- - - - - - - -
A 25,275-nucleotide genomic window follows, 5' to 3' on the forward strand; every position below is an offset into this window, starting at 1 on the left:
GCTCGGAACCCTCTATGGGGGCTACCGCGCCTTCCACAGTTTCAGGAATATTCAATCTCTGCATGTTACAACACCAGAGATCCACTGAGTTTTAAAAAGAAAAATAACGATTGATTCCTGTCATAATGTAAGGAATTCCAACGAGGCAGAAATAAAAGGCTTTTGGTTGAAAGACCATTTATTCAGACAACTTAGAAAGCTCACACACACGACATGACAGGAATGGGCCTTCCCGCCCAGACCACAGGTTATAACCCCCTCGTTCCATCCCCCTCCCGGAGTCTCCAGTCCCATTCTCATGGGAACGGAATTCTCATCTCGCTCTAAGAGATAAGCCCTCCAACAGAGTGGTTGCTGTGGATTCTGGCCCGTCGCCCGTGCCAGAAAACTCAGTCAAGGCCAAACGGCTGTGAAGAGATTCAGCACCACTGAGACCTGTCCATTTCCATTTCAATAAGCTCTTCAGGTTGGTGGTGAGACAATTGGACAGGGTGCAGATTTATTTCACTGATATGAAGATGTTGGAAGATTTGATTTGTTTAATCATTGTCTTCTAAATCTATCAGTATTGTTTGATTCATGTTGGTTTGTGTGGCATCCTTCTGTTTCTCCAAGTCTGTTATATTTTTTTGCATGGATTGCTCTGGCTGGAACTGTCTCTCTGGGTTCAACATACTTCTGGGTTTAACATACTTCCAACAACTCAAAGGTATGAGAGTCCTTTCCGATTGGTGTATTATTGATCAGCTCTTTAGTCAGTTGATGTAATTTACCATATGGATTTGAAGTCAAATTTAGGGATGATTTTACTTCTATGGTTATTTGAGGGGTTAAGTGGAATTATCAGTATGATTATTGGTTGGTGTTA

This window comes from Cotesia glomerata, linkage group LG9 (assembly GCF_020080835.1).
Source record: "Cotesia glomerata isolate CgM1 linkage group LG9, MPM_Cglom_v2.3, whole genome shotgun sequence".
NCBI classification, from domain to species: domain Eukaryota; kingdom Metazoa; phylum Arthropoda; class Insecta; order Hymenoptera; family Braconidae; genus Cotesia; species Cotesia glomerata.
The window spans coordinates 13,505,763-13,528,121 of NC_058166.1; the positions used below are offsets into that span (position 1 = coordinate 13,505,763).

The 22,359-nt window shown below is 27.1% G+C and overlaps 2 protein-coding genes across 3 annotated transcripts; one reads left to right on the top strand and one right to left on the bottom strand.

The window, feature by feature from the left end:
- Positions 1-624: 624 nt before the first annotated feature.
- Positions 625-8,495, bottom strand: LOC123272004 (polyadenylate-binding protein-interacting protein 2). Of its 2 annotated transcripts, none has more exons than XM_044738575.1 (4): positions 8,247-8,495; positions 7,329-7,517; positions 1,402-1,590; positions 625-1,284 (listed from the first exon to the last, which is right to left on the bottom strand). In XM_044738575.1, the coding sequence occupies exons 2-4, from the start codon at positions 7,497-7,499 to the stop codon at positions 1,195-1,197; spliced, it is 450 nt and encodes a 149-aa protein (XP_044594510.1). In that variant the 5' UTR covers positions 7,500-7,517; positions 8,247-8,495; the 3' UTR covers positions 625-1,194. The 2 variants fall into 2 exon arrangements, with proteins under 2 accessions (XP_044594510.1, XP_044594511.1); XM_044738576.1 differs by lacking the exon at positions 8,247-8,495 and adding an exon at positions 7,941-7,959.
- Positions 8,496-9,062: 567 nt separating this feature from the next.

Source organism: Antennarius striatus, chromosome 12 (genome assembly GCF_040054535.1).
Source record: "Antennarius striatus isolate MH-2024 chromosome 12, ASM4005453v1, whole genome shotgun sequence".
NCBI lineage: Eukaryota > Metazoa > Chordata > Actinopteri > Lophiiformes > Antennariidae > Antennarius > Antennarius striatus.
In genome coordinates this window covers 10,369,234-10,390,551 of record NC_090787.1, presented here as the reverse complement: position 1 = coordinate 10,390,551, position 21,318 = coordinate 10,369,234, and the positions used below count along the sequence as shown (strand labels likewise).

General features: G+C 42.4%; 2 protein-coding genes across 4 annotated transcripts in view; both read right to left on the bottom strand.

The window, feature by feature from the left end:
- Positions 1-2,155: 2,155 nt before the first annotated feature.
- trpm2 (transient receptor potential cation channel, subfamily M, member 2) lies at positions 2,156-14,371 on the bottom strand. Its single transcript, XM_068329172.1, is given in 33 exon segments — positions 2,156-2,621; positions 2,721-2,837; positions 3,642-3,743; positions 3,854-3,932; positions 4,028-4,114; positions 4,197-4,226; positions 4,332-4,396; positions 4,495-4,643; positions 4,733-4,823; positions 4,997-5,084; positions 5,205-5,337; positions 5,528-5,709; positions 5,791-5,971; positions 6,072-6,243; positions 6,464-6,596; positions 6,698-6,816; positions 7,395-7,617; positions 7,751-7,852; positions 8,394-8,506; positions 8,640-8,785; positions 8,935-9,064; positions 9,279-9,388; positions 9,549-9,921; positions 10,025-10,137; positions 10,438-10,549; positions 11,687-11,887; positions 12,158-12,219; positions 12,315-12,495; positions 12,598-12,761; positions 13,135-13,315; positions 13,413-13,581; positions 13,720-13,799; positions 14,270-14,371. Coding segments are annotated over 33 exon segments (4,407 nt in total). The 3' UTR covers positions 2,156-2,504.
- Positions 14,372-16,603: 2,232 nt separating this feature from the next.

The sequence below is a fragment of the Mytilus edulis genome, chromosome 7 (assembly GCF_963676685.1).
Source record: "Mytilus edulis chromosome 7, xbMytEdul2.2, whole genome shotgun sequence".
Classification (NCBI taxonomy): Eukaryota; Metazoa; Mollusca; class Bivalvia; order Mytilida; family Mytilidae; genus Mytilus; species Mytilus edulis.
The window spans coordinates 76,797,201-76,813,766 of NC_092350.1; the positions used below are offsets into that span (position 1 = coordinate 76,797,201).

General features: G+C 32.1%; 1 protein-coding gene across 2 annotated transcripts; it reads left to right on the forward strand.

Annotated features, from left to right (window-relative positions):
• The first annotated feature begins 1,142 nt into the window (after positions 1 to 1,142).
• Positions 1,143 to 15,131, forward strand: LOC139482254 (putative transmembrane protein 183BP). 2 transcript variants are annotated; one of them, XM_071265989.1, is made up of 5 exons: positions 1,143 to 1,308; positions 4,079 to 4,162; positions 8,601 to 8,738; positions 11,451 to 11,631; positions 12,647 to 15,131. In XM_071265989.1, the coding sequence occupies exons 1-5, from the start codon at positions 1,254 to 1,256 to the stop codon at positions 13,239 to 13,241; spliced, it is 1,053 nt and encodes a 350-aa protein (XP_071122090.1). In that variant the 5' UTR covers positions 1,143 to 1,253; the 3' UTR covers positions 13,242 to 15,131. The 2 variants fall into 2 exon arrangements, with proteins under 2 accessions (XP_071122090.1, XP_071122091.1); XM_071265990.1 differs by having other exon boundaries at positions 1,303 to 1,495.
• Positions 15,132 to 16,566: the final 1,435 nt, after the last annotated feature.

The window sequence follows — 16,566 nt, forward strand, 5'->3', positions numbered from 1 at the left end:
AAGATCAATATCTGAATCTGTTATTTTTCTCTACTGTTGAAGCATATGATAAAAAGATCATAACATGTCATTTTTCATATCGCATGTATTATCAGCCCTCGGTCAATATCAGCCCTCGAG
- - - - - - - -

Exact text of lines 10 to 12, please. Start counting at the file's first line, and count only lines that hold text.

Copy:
- Positions 625-8,495, bottom strand: LOC123272004 (polyadenylate-binding protein-interacting protein 2). Of its 2 annotated transcripts, none has more exons than XM_044738575.1 (4): positions 8,247-8,495; positions 7,329-7,517; positions 1,402-1,590; positions 625-1,284 (listed from the first exon to the last, which is right to left on the bottom strand). In XM_044738575.1, the coding sequence occupies exons 2-4, from the start codon at positions 7,497-7,499 to the stop codon at positions 1,195-1,197; spliced, it is 450 nt and encodes a 149-aa protein (XP_044594510.1). In that variant the 5' UTR covers positions 7,500-7,517; positions 8,247-8,495; the 3' UTR covers positions 625-1,194. The 2 variants fall into 2 exon arrangements, with proteins under 2 accessions (XP_044594510.1, XP_044594511.1); XM_044738576.1 differs by lacking the exon at positions 8,247-8,495 and adding an exon at positions 7,941-7,959.
- Positions 8,496-9,062: 567 nt separating this feature from the next.

Source organism: Antennarius striatus, chromosome 12 (genome assembly GCF_040054535.1).